"Dr. Michelle Lin and Dr. Demian Szyld have created great guides for the common and important emergency medicine procedure of draining a PTA (laryngoscope lighting and spinal needle for aspiration; ultrasound localization and spinal needle guard; avoiding awkward one-handed needle aspiration). This update reviews these tricks as well as some additional techniques for optimal success in draining a PTA, while avoiding the ultimate feared complication of puncturing the carotid artery."

Varicose Veins

emDocs - August 12, 2019 - Authors: Rusnack F and He C
Edited by: Simon E., Koyfman A & Long B
"Key Points
  • Varicose veins are common in the elderly. Risk factors include obesity, pregnancy, bleeding dyscrasias, prolonged standing, immobility, and cigarette smoking.
  • Complications associated with varicose veins include bleeding, DVT/PE, SVT, and venous ulceration.
  • Bleeding may be managed with direct pressure, pressure dressings, topical TXA, a figure-of-eight suture, and vascular surgery consultation.
  • Varicose veins are associated with DVT: US evaluation is warranted.
  • US may be utilized to evaluate the extent of SVT; proximity to the deep venous system may dictate systemic anticoagulation.
  • Both SVT and venous ulceration require evaluation for cellulitis."

jueves, 1 de agosto de 2019


July 26, 2019
EU Directive update
"On 16 January 2019 a European Commission Delegated Decision (EU) 2019/608 has amended Annex V to Directive 2005/36/EC of the European Parliament and of the Council as regards the evidence of formal qualifications and titles of training courses.
So far 16 European countries have recognised Emergency medicine as s specialty requiring a minimum training period of 5 years.
  • You can find here the text of the Decision."

Head Elevation during Intubation

R.E.B.E.L.EM - August 01, 2019 - By Bryant R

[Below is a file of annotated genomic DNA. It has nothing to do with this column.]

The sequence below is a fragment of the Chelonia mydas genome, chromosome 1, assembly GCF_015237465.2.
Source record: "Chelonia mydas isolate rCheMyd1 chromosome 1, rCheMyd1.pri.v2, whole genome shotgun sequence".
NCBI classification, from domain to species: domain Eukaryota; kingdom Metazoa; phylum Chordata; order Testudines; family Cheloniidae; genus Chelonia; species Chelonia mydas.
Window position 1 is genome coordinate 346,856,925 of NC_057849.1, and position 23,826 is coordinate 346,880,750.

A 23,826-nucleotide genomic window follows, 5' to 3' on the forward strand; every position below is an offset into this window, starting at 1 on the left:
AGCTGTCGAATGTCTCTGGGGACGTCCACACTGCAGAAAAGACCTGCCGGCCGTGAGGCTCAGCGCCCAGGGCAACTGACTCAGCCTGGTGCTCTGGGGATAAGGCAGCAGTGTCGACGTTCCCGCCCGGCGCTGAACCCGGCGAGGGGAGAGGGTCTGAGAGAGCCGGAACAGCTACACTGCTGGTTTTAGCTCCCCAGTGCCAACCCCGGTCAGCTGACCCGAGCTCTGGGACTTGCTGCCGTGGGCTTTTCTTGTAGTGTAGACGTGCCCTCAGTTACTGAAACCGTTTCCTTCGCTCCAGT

• Pre-oxygenation and intubation in HOB elevated position makes physiologic sense.
  • Pre-oxygenating obese and non obese patients undergoing elective surgery in HOB elevated position can prolong the non patient oriented outcome of safe apnea duration by over 1 minute. This supports the physiologic plausibility of HOB elevation improving respiratory dynamics.
  • Intubating non trauma and non cardiac arrest patients in a pre-hospital setting in a HOB elevated position is associated with improved first pass success, improved glottic visualization, and a decrease in the presence of airway secretions during laryngoscopy.
  • ED studies show mixed results with one study showing improved first pass success without a difference in peri-intubation hypoxia or rates of post intubation pneumonia. A larger registry-based study showed no difference in first pass success, but a higher incidence of peri-intubation hypoxia in the HOB elevated group that may have been a sicker population.
  • In-hospital studies are split, with one showing a dramatic reduction in peri-intubation adverse events with HOB elevation, and another showing a reduction in first pass success that may be associated with ICU bed design.
  • Equipment / position issues may be overcome with deliberate practice and increased experience.
  • For ED patients requiring intubation HOB elevation makes physiologic sense and is supported by prehospital and ED studies. There is no evidence of harm in the ED setting."

PE and CT in Pregnancy

Blog de Medicina Intensiva

Pulmonary Embolism and Diagnostic CT in Pregnancy

Medicina Intensiva - July 31, 2019 - By Santana L